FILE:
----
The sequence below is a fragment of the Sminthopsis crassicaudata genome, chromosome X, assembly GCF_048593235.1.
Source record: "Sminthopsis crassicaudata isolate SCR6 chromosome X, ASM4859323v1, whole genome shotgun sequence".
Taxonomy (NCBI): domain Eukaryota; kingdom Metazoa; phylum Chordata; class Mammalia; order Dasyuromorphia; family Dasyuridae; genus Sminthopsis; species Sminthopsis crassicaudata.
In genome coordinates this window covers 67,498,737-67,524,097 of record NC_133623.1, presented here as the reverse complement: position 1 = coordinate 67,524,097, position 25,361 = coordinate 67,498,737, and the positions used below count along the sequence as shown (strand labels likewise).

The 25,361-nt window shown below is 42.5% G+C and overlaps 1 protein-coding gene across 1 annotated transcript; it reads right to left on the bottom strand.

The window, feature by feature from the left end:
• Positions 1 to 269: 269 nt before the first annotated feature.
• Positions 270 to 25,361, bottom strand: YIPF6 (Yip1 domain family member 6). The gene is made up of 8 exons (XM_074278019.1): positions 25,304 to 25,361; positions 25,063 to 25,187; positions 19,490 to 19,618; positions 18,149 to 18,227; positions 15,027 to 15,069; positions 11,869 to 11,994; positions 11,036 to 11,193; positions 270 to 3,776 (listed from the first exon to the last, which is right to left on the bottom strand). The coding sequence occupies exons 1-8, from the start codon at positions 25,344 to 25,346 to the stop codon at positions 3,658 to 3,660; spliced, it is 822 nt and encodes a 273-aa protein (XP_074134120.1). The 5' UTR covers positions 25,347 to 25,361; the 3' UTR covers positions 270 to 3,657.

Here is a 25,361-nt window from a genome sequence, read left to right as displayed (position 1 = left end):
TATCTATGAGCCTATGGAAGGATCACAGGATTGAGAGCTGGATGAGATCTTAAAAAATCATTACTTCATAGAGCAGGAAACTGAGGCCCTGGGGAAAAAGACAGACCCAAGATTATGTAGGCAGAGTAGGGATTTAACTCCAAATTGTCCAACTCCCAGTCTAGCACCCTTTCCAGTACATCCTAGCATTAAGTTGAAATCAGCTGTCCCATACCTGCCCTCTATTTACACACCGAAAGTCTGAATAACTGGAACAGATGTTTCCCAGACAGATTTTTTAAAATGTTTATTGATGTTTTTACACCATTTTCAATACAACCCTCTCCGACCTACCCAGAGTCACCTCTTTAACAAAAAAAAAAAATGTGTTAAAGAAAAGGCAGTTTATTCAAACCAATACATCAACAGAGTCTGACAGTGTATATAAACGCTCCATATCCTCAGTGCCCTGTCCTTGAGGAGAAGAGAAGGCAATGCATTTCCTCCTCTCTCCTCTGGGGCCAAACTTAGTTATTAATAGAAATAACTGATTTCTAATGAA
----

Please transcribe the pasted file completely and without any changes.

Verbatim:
The sequence below is a fragment of the Sminthopsis crassicaudata genome, chromosome X, assembly GCF_048593235.1.
Source record: "Sminthopsis crassicaudata isolate SCR6 chromosome X, ASM4859323v1, whole genome shotgun sequence".
Taxonomy (NCBI): domain Eukaryota; kingdom Metazoa; phylum Chordata; class Mammalia; order Dasyuromorphia; family Dasyuridae; genus Sminthopsis; species Sminthopsis crassicaudata.
In genome coordinates this window covers 67,498,737-67,524,097 of record NC_133623.1, presented here as the reverse complement: position 1 = coordinate 67,524,097, position 25,361 = coordinate 67,498,737, and the positions used below count along the sequence as shown (strand labels likewise).

The 25,361-nt window shown below is 42.5% G+C and overlaps 1 protein-coding gene across 1 annotated transcript; it reads right to left on the bottom strand.

The window, feature by feature from the left end:
• Positions 1 to 269: 269 nt before the first annotated feature.
• Positions 270 to 25,361, bottom strand: YIPF6 (Yip1 domain family member 6). The gene is made up of 8 exons (XM_074278019.1): positions 25,304 to 25,361; positions 25,063 to 25,187; positions 19,490 to 19,618; positions 18,149 to 18,227; positions 15,027 to 15,069; positions 11,869 to 11,994; positions 11,036 to 11,193; positions 270 to 3,776 (listed from the first exon to the last, which is right to left on the bottom strand). The coding sequence occupies exons 1-8, from the start codon at positions 25,344 to 25,346 to the stop codon at positions 3,658 to 3,660; spliced, it is 822 nt and encodes a 273-aa protein (XP_074134120.1). The 5' UTR covers positions 25,347 to 25,361; the 3' UTR covers positions 270 to 3,657.

Here is a 25,361-nt window from a genome sequence, read left to right as displayed (position 1 = left end):
TATCTATGAGCCTATGGAAGGATCACAGGATTGAGAGCTGGATGAGATCTTAAAAAATCATTACTTCATAGAGCAGGAAACTGAGGCCCTGGGGAAAAAGACAGACCCAAGATTATGTAGGCAGAGTAGGGATTTAACTCCAAATTGTCCAACTCCCAGTCTAGCACCCTTTCCAGTACATCCTAGCATTAAGTTGAAATCAGCTGTCCCATACCTGCCCTCTATTTACACACCGAAAGTCTGAATAACTGGAACAGATGTTTCCCAGACAGATTTTTTAAAATGTTTATTGATGTTTTTACACCATTTTCAATACAACCCTCTCCGACCTACCCAGAGTCACCTCTTTAACAAAAAAAAAAAATGTGTTAAAGAAAAGGCAGTTTATTCAAACCAATACATCAACAGAGTCTGACAGTGTATATAAACGCTCCATATCCTCAGTGCCCTGTCCTTGAGGAGAAGAGAAGGCAATGCATTTCCTCCTCTCTCCTCTGGGGCCAAACTTAGTTATTAATAGAAATAACTGATTTCTAATGAA